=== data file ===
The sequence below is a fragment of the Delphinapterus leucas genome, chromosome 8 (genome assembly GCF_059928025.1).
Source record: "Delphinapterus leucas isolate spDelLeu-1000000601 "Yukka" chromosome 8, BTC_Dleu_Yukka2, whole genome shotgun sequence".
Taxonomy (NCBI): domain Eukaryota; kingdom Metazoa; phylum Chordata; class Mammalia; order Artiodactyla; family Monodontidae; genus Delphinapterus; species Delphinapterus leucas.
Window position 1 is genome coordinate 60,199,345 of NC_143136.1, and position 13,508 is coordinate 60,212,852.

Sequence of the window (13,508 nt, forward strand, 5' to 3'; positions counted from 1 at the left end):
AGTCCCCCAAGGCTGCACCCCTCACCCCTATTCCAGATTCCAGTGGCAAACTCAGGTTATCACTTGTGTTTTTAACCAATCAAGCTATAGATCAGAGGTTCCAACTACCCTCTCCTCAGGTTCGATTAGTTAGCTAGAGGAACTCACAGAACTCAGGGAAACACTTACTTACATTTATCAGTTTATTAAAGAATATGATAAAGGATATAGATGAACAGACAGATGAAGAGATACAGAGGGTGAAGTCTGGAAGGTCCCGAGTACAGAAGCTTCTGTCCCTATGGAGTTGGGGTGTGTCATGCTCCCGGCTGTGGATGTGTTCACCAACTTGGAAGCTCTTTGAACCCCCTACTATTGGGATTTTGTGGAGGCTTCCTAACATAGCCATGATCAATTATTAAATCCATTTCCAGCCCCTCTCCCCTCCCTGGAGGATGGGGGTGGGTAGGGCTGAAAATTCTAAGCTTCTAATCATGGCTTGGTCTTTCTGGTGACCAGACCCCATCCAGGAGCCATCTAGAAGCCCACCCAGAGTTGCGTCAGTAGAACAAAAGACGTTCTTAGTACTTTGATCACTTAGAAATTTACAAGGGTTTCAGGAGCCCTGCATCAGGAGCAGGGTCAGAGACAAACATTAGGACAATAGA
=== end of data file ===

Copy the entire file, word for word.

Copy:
The sequence below is a fragment of the Delphinapterus leucas genome, chromosome 8 (genome assembly GCF_059928025.1).
Source record: "Delphinapterus leucas isolate spDelLeu-1000000601 "Yukka" chromosome 8, BTC_Dleu_Yukka2, whole genome shotgun sequence".
Taxonomy (NCBI): domain Eukaryota; kingdom Metazoa; phylum Chordata; class Mammalia; order Artiodactyla; family Monodontidae; genus Delphinapterus; species Delphinapterus leucas.
Window position 1 is genome coordinate 60,199,345 of NC_143136.1, and position 13,508 is coordinate 60,212,852.

Sequence of the window (13,508 nt, forward strand, 5' to 3'; positions counted from 1 at the left end):
AGTCCCCCAAGGCTGCACCCCTCACCCCTATTCCAGATTCCAGTGGCAAACTCAGGTTATCACTTGTGTTTTTAACCAATCAAGCTATAGATCAGAGGTTCCAACTACCCTCTCCTCAGGTTCGATTAGTTAGCTAGAGGAACTCACAGAACTCAGGGAAACACTTACTTACATTTATCAGTTTATTAAAGAATATGATAAAGGATATAGATGAACAGACAGATGAAGAGATACAGAGGGTGAAGTCTGGAAGGTCCCGAGTACAGAAGCTTCTGTCCCTATGGAGTTGGGGTGTGTCATGCTCCCGGCTGTGGATGTGTTCACCAACTTGGAAGCTCTTTGAACCCCCTACTATTGGGATTTTGTGGAGGCTTCCTAACATAGCCATGATCAATTATTAAATCCATTTCCAGCCCCTCTCCCCTCCCTGGAGGATGGGGGTGGGTAGGGCTGAAAATTCTAAGCTTCTAATCATGGCTTGGTCTTTCTGGTGACCAGACCCCATCCAGGAGCCATCTAGAAGCCCACCCAGAGTTGCGTCAGTAGAACAAAAGACGTTCTTAGTACTTTGATCACTTAGAAATTTACAAGGGTTTCAGGAGCCCTGCATCAGGAGCAGGGTCAGAGACAAACATTAGGACAATAGA